|کد مقاله||کد نشریه||سال انتشار||مقاله انگلیسی||ترجمه فارسی||نسخه تمام متن|
|4527519||1324241||2017||4 صفحه PDF||ندارد||دانلود کنید|
• This is study evidences photosynthetic activity in Thalassia testudinum seeds.
• Seed photosynthetic descriptors were calculated: (higher α, lower P. max, Ek, and Ec).
• Seed photosynthesis is highly efficient and makes it well adapted to colonize habitats with reduced light availability.
• Taking the Chl a/b ratio into account, the T. testudinum seed can be considered as a “Shade plant”.
• The T. testudinum seed photo-adapt capability is very relevant in terms of possible settlement places where sink, characterized by different irradiance intensities.
Seagrasses are marine angiosperms that have evolved from terrestrial ancestors. Photosynthetic activity on seed has been studied before in Posidonia genus. T. testudinum and P. oceanica share some evolutionary aspects as they live in more stable environments. As in P. oceanica, T. testudinim seed is also green-coloured suggesting the presence of photosynthetic pigments. Here, the photosynthetic activity in the T. testudinum seed was examined. Measurements of photosynthetic production, pigment content and maximum PSII photochemical efficiency (Fv: Fm) were determined. Epifluorescence microscopy analysis was used to obtain evidence of photosynthetic structures within the seed. This study revealed photosynthetic activity in seed epidermis which increased linearly with increasing irradiance. T. testudinum seed displayed a higher Photosynthetic efficiency (α), and lower light saturated photosynthesis (P. max), saturation irradiance (Ek), and compensation irradiance (Ec) compared to adult leaves. Epifluorescence microscopy images of the seeds showed an epidermis composed of relatively small, regular cells, tending towards a rectangular shape, containing abundant chloroplasts. The photobiological behaviour results in the T. testudinum seed being strongly adapted to colonize environments with reduced light availability. Photosynthetic activity in T. testudinum seed shed some light on seagrass dispersal and expansion mechanisms.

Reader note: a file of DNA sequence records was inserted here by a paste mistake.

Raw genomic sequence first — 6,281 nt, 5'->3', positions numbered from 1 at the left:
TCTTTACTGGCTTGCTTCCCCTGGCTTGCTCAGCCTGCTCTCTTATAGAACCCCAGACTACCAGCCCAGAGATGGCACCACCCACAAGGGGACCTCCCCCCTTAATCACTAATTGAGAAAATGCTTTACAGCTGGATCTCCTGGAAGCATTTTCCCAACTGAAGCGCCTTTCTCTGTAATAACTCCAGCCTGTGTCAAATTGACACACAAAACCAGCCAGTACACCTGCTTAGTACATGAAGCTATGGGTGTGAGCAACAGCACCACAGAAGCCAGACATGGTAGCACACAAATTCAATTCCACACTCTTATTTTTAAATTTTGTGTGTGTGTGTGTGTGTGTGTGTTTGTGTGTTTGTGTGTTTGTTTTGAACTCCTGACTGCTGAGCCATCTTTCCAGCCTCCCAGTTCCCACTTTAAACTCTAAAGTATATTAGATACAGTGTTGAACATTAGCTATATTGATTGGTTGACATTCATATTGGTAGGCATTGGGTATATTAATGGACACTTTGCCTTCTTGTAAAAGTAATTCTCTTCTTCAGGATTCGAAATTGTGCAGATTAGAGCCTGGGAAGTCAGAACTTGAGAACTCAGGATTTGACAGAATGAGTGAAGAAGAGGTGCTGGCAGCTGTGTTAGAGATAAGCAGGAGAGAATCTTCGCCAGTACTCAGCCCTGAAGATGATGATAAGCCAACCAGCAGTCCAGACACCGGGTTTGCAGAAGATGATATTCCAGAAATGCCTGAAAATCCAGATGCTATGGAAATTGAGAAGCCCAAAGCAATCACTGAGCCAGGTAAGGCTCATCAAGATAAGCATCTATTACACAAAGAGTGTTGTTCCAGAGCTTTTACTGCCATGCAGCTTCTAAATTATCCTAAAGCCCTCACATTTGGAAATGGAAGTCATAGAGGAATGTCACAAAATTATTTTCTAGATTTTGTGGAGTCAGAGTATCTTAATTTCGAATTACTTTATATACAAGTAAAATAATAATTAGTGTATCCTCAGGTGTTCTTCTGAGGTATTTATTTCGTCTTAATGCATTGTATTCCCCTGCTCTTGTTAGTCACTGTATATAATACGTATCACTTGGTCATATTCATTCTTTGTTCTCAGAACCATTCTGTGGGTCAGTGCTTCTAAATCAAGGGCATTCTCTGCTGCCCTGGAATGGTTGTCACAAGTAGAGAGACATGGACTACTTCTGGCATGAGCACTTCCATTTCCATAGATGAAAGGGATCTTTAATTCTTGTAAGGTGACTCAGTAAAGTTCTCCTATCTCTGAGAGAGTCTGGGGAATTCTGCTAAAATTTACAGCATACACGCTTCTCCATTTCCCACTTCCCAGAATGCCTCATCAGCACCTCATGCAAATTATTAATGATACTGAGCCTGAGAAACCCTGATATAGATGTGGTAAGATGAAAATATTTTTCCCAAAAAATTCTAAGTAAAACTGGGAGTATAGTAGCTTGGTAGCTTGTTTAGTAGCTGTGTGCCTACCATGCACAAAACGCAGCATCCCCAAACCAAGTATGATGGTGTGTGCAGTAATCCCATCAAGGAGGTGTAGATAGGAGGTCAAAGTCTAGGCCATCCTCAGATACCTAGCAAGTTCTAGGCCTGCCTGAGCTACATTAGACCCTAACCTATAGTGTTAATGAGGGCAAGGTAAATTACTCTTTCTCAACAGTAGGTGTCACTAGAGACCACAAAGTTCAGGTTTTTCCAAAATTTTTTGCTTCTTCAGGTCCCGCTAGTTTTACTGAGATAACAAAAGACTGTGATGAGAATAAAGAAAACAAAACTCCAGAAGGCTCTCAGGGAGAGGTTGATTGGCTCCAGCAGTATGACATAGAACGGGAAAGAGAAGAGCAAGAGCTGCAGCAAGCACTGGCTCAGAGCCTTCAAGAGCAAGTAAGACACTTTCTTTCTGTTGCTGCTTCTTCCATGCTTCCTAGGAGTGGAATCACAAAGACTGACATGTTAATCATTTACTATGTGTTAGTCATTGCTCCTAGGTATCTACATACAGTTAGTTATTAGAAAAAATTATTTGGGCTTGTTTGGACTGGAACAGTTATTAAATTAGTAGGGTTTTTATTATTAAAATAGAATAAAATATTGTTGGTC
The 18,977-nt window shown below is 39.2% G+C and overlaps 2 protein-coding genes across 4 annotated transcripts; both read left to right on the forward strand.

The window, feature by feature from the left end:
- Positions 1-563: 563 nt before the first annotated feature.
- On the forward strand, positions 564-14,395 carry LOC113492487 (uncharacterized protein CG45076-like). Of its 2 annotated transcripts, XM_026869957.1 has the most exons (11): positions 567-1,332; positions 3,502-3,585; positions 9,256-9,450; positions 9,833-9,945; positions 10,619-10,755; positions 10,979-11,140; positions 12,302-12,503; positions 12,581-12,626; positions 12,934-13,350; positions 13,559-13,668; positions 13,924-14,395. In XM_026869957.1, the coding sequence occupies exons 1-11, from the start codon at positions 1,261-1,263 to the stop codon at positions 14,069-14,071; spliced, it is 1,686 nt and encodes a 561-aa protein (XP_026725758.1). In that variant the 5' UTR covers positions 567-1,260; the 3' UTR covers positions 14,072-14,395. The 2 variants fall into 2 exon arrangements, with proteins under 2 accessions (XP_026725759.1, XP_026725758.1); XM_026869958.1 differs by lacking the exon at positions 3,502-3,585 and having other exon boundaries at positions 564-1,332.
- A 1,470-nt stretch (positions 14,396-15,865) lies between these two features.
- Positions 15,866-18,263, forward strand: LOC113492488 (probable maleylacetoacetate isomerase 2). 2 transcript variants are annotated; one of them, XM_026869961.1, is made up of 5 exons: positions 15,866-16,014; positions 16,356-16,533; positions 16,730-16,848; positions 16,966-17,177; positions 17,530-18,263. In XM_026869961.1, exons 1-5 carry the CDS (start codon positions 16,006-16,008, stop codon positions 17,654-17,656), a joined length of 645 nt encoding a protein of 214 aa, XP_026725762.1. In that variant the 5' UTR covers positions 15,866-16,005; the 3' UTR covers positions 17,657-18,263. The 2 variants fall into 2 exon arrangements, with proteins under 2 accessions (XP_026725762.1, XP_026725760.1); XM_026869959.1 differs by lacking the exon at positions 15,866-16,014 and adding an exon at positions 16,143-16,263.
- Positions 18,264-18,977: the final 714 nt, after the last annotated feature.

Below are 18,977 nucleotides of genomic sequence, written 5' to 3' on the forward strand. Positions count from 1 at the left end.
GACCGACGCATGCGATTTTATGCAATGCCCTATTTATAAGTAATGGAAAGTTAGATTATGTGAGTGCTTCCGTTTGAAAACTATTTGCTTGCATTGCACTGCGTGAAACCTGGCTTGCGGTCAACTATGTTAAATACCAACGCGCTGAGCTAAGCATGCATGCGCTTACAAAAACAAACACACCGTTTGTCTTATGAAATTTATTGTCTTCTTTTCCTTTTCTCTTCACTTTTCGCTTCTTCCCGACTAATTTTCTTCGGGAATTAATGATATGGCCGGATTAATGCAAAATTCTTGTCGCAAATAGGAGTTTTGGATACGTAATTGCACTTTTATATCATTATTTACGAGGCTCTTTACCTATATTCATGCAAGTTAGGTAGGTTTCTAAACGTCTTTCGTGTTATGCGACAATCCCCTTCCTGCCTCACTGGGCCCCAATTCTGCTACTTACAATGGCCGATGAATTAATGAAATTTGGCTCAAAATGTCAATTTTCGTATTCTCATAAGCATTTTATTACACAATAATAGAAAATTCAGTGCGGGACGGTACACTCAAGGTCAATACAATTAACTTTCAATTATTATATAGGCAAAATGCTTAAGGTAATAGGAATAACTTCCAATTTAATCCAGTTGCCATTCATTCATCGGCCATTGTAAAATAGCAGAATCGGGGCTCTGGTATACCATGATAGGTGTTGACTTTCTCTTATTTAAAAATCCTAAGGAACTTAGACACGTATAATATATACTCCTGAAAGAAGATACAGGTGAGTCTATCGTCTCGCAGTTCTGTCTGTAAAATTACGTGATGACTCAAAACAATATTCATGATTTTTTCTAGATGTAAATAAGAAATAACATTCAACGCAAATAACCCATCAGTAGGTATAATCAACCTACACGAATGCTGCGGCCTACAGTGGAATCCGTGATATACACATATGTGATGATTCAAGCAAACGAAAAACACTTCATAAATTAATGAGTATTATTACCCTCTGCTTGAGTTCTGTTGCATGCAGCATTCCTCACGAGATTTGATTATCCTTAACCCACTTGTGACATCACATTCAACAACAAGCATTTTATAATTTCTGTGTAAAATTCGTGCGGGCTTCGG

Journal: Aquatic Botany - Volume 136, January 2017, Pages 39–42